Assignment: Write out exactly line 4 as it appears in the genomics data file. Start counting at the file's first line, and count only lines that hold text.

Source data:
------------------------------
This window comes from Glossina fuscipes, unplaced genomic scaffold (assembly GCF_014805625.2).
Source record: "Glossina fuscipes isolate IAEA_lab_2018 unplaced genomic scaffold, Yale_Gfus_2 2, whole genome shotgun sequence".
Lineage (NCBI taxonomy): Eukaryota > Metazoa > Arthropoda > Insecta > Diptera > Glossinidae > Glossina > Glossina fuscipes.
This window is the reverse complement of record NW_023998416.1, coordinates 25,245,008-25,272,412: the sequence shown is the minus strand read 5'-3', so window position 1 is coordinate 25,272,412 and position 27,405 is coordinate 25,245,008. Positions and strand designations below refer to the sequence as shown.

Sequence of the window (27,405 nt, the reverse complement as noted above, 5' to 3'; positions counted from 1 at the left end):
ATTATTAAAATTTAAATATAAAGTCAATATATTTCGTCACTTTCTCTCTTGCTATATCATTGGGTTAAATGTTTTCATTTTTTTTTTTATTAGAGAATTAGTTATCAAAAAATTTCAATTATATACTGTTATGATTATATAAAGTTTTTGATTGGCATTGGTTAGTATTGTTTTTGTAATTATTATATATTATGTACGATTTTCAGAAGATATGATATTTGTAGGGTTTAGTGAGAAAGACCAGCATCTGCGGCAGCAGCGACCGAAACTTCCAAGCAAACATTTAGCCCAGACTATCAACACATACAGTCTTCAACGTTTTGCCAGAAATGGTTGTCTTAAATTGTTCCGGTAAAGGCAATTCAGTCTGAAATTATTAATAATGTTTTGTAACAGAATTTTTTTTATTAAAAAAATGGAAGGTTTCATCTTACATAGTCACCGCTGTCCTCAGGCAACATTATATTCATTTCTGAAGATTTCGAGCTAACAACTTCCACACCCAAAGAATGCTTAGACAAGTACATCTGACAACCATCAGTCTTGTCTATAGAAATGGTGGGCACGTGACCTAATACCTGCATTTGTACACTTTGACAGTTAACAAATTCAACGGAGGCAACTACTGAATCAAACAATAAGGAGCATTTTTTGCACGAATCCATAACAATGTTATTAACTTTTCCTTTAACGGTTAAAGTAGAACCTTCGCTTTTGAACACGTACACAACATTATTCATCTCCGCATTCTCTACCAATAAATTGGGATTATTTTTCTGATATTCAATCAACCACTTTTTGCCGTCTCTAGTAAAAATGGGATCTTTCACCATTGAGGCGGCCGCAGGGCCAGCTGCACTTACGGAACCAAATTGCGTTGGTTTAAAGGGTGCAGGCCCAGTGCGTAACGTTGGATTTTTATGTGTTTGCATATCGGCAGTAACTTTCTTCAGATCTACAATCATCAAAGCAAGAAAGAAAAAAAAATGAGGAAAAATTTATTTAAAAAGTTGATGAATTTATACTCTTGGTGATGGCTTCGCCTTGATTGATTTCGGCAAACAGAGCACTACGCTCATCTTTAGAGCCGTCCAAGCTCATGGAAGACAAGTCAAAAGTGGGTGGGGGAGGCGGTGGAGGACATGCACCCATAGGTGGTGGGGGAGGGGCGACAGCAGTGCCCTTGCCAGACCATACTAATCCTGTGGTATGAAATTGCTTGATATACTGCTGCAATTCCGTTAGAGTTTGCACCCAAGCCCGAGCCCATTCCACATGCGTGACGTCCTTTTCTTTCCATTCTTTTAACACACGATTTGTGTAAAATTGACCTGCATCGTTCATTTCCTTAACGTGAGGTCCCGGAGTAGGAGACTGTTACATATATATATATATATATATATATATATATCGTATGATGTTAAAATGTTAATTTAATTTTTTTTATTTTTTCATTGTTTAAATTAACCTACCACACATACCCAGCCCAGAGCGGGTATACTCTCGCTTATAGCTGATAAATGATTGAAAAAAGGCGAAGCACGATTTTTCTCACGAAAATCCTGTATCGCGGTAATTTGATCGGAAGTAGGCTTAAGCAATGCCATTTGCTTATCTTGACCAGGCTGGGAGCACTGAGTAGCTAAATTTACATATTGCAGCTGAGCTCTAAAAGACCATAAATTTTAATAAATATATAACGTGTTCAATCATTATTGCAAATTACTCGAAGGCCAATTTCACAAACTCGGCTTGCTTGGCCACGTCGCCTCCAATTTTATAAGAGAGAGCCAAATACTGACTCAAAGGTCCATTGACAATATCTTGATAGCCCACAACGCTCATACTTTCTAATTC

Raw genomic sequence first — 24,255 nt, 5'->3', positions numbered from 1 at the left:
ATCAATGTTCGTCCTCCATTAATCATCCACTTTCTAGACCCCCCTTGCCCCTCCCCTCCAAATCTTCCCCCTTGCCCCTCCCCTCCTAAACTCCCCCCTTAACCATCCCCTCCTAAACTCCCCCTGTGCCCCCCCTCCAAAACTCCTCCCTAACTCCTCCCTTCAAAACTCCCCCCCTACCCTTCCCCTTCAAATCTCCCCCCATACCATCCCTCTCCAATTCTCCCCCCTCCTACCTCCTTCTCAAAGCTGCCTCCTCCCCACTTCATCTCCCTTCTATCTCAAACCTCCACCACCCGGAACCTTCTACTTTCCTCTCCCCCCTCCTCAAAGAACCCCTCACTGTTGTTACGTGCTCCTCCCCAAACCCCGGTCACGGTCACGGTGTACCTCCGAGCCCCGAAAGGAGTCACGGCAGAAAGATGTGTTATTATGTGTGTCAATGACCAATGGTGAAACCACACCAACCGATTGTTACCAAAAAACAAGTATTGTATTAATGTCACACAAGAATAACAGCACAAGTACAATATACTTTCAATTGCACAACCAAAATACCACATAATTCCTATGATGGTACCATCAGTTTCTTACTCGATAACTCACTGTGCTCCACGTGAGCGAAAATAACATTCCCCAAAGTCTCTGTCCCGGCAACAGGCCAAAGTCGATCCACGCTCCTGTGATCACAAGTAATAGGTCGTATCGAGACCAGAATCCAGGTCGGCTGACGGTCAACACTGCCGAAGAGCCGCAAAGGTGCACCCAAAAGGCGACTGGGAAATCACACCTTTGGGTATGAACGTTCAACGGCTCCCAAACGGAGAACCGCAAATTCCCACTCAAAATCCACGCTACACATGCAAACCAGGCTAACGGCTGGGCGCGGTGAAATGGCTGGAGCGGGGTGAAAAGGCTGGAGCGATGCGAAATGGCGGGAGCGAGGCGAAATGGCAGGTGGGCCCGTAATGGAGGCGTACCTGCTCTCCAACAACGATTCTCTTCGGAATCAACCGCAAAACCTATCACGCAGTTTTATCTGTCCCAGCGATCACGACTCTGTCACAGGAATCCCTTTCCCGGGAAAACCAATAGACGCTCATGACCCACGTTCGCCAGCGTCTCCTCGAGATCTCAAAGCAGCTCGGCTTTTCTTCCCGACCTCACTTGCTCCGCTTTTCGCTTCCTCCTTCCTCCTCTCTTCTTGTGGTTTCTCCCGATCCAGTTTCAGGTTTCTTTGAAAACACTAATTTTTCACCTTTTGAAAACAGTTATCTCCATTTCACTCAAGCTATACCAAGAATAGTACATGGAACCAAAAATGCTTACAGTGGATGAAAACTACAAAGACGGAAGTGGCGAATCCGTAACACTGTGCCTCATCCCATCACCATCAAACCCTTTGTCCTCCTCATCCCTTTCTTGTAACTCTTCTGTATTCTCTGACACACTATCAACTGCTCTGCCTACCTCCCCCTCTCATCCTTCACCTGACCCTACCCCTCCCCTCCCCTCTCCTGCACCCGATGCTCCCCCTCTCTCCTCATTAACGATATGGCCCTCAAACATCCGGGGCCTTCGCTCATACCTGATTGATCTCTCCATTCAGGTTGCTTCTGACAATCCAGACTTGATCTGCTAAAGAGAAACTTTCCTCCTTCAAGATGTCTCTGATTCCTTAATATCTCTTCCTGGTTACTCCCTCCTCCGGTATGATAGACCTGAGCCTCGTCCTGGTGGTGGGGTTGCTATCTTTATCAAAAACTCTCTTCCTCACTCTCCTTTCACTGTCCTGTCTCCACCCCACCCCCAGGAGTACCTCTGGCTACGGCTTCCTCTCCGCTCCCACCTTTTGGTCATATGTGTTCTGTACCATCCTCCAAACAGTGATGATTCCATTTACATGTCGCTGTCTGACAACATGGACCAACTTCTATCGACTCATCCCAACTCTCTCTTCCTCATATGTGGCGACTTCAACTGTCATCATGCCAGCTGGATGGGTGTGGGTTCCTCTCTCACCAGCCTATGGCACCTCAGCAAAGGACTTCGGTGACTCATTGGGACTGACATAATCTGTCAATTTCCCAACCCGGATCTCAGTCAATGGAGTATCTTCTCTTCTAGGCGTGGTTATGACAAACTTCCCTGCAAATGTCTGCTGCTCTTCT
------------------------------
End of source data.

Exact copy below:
This window is the reverse complement of record NW_023998416.1, coordinates 25,245,008-25,272,412: the sequence shown is the minus strand read 5'-3', so window position 1 is coordinate 25,272,412 and position 27,405 is coordinate 25,245,008. Positions and strand designations below refer to the sequence as shown.